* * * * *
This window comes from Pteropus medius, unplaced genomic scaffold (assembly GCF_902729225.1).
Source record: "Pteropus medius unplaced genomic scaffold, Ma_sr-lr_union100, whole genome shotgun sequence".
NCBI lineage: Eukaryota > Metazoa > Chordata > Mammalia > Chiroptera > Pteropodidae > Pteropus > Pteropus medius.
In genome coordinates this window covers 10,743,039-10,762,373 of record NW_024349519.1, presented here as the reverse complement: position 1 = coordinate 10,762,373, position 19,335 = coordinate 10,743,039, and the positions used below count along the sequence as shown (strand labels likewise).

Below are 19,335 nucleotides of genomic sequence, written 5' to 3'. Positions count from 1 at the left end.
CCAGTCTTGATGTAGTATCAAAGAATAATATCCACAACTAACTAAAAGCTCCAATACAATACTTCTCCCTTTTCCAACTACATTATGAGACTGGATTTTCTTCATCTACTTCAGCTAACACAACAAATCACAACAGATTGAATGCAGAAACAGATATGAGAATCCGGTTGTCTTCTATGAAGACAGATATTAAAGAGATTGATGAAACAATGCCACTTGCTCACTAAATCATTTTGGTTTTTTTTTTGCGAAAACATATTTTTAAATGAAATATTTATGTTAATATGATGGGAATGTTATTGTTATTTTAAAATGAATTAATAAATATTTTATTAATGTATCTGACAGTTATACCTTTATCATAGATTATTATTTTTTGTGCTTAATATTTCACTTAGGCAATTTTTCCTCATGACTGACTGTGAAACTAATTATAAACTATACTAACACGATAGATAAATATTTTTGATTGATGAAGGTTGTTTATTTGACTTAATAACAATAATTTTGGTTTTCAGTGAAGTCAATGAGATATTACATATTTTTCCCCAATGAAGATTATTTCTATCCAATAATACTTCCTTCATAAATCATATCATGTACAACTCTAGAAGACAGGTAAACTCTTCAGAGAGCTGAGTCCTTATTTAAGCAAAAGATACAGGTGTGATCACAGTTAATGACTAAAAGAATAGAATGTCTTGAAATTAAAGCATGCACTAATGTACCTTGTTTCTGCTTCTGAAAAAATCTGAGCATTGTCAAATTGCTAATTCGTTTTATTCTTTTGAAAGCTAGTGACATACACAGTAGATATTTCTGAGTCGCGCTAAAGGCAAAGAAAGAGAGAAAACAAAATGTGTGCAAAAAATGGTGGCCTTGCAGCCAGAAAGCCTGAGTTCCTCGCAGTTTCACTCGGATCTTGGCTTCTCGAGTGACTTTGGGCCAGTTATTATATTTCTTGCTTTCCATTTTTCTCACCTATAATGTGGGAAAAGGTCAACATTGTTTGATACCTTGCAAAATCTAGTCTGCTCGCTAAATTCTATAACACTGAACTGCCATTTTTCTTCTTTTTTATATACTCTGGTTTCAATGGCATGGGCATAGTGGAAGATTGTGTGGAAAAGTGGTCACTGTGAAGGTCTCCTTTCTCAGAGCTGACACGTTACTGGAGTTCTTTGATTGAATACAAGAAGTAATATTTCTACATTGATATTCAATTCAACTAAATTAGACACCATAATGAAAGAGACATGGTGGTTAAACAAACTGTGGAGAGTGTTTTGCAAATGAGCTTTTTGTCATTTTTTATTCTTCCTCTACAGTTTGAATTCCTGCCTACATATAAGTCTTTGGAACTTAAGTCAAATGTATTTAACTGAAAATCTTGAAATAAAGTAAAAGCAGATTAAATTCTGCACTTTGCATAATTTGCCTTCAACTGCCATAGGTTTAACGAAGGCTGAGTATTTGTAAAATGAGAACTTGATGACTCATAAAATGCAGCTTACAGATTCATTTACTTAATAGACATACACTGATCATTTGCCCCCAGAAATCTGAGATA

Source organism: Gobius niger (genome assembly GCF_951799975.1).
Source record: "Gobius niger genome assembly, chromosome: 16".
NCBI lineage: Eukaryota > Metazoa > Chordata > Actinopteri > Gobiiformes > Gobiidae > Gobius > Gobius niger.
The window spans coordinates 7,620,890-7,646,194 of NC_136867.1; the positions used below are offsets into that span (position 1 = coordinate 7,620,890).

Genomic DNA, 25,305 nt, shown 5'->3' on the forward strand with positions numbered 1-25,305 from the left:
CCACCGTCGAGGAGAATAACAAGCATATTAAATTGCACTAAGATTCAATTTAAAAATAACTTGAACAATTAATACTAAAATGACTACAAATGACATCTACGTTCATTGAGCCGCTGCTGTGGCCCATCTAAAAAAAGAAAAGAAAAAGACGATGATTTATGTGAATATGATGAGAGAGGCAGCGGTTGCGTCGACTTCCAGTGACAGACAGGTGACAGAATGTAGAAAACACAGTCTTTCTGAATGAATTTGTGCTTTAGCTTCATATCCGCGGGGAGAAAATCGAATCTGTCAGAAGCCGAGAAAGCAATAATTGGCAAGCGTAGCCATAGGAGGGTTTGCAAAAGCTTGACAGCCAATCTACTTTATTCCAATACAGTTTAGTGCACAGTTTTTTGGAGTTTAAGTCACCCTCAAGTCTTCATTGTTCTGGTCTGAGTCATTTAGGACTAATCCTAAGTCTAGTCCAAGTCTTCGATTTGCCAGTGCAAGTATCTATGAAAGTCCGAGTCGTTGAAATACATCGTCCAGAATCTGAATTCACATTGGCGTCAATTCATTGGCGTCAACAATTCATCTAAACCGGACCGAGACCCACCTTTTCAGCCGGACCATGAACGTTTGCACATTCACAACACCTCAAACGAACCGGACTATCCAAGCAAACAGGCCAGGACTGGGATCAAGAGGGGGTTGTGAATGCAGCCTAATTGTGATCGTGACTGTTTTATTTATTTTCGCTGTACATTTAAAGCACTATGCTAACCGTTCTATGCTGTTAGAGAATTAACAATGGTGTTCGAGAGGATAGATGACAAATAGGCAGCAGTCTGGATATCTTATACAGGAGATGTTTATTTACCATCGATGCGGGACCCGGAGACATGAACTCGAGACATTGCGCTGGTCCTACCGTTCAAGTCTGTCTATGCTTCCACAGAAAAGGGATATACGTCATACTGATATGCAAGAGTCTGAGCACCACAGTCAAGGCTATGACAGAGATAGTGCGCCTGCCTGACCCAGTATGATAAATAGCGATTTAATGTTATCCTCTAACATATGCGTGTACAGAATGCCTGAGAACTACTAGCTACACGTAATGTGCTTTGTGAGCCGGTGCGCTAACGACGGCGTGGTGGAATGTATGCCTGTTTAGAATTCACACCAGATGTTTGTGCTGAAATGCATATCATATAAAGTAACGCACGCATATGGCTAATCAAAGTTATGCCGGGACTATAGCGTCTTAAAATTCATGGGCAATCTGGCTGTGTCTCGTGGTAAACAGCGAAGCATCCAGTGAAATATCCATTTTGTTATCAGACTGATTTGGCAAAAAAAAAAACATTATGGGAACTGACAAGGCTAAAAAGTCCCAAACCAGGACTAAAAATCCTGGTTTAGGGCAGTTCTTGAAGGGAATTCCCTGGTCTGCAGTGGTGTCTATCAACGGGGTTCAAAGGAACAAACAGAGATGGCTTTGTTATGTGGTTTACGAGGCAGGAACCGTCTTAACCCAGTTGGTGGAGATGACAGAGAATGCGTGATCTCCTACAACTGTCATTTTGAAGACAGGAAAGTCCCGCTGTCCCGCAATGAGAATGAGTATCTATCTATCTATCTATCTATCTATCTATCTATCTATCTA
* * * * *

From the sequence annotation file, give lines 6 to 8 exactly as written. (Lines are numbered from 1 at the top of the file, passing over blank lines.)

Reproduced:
CCAGTCTTGATGTAGTATCAAAGAATAATATCCACAACTAACTAAAAGCTCCAATACAATACTTCTCCCTTTTCCAACTACATTATGAGACTGGATTTTCTTCATCTACTTCAGCTAACACAACAAATCACAACAGATTGAATGCAGAAACAGATATGAGAATCCGGTTGTCTTCTATGAAGACAGATATTAAAGAGATTGATGAAACAATGCCACTTGCTCACTAAATCATTTTGGTTTTTTTTTTGCGAAAACATATTTTTAAATGAAATATTTATGTTAATATGATGGGAATGTTATTGTTATTTTAAAATGAATTAATAAATATTTTATTAATGTATCTGACAGTTATACCTTTATCATAGATTATTATTTTTTGTGCTTAATATTTCACTTAGGCAATTTTTCCTCATGACTGACTGTGAAACTAATTATAAACTATACTAACACGATAGATAAATATTTTTGATTGATGAAGGTTGTTTATTTGACTTAATAACAATAATTTTGGTTTTCAGTGAAGTCAATGAGATATTACATATTTTTCCCCAATGAAGATTATTTCTATCCAATAATACTTCCTTCATAAATCATATCATGTACAACTCTAGAAGACAGGTAAACTCTTCAGAGAGCTGAGTCCTTATTTAAGCAAAAGATACAGGTGTGATCACAGTTAATGACTAAAAGAATAGAATGTCTTGAAATTAAAGCATGCACTAATGTACCTTGTTTCTGCTTCTGAAAAAATCTGAGCATTGTCAAATTGCTAATTCGTTTTATTCTTTTGAAAGCTAGTGACATACACAGTAGATATTTCTGAGTCGCGCTAAAGGCAAAGAAAGAGAGAAAACAAAATGTGTGCAAAAAATGGTGGCCTTGCAGCCAGAAAGCCTGAGTTCCTCGCAGTTTCACTCGGATCTTGGCTTCTCGAGTGACTTTGGGCCAGTTATTATATTTCTTGCTTTCCATTTTTCTCACCTATAATGTGGGAAAAGGTCAACATTGTTTGATACCTTGCAAAATCTAGTCTGCTCGCTAAATTCTATAACACTGAACTGCCATTTTTCTTCTTTTTTATATACTCTGGTTTCAATGGCATGGGCATAGTGGAAGATTGTGTGGAAAAGTGGTCACTGTGAAGGTCTCCTTTCTCAGAGCTGACACGTTACTGGAGTTCTTTGATTGAATACAAGAAGTAATATTTCTACATTGATATTCAATTCAACTAAATTAGACACCATAATGAAAGAGACATGGTGGTTAAACAAACTGTGGAGAGTGTTTTGCAAATGAGCTTTTTGTCATTTTTTATTCTTCCTCTACAGTTTGAATTCCTGCCTACATATAAGTCTTTGGAACTTAAGTCAAATGTATTTAACTGAAAATCTTGAAATAAAGTAAAAGCAGATTAAATTCTGCACTTTGCATAATTTGCCTTCAACTGCCATAGGTTTAACGAAGGCTGAGTATTTGTAAAATGAGAACTTGATGACTCATAAAATGCAGCTTACAGATTCATTTACTTAATAGACATACACTGATCATTTGCCCCCAGAAATCTGAGATA

Source organism: Gobius niger (genome assembly GCF_951799975.1).
Source record: "Gobius niger genome assembly, chromosome: 16".